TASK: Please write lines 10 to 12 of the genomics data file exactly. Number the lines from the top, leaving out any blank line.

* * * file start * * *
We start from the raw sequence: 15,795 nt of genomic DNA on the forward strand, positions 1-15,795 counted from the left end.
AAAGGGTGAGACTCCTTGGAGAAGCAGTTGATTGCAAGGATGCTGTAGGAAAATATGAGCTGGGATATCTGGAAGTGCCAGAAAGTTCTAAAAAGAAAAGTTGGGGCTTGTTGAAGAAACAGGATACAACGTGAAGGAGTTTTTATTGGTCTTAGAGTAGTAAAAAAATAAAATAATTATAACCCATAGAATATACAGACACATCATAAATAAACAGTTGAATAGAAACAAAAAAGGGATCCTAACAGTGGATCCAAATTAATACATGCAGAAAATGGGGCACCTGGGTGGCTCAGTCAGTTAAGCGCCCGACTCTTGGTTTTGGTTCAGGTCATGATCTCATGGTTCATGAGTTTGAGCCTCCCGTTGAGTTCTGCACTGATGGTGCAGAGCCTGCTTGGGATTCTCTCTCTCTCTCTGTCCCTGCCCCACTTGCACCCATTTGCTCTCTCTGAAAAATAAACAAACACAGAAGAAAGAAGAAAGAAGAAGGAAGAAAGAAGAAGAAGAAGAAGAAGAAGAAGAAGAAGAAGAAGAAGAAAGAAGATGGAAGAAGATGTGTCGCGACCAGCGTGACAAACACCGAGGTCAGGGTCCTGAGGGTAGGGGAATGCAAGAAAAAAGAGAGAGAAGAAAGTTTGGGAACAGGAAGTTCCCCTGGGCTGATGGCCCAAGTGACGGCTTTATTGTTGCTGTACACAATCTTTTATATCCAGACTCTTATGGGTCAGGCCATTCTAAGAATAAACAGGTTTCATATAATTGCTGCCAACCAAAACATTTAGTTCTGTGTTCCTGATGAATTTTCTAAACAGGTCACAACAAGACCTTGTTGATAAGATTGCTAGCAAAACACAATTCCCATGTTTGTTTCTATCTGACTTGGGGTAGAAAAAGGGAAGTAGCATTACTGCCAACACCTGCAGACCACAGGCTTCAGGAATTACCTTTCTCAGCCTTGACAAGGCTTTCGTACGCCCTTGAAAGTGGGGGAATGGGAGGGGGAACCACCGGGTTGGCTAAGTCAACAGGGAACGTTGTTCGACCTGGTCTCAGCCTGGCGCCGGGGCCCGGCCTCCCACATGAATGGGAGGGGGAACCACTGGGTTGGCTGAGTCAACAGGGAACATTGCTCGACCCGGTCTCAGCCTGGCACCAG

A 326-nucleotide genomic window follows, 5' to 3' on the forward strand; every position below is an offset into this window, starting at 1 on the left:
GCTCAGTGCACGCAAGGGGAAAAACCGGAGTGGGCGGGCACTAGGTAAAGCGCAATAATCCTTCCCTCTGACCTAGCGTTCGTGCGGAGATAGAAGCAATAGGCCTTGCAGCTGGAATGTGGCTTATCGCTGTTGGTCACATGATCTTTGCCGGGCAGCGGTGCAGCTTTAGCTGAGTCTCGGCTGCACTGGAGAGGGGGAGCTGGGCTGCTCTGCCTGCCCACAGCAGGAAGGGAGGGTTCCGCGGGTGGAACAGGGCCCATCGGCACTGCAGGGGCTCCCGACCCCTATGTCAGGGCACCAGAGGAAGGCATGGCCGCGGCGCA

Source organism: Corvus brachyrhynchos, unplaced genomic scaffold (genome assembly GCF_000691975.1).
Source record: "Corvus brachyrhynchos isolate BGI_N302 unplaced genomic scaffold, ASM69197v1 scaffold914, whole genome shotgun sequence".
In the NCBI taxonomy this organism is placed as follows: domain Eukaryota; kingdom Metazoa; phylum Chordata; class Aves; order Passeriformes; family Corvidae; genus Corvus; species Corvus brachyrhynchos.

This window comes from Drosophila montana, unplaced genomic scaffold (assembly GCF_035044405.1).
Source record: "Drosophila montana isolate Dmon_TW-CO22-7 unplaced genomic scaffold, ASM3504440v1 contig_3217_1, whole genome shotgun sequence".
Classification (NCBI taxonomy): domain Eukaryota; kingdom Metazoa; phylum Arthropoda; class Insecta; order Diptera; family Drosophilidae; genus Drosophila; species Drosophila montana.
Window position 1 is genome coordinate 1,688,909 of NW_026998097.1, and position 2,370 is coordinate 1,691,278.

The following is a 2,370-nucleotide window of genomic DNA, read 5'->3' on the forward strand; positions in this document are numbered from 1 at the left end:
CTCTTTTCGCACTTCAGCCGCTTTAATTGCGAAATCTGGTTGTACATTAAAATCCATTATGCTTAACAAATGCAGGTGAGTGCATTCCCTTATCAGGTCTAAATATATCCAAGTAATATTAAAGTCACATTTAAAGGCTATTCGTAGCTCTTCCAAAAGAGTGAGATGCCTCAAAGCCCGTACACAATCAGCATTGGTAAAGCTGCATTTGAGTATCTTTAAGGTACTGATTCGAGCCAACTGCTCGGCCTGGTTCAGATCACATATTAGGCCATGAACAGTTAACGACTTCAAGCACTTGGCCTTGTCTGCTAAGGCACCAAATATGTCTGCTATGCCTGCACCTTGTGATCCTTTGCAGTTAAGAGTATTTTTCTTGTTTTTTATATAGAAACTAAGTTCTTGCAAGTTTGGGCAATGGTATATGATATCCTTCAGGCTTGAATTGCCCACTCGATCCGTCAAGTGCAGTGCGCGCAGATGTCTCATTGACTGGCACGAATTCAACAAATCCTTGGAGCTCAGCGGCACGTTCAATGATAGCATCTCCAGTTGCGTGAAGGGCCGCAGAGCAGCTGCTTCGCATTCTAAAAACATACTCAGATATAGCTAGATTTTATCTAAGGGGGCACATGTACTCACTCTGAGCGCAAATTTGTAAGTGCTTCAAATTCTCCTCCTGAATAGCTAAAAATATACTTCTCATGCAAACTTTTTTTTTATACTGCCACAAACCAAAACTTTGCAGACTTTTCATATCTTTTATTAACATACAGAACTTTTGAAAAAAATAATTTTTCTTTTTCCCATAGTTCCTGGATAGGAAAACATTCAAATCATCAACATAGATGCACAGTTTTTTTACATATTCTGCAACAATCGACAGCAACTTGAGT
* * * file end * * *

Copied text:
Classification (NCBI taxonomy): domain Eukaryota; kingdom Metazoa; phylum Arthropoda; class Insecta; order Diptera; family Drosophilidae; genus Drosophila; species Drosophila montana.
Window position 1 is genome coordinate 1,688,909 of NW_026998097.1, and position 2,370 is coordinate 1,691,278.

The following is a 2,370-nucleotide window of genomic DNA, read 5'->3' on the forward strand; positions in this document are numbered from 1 at the left end: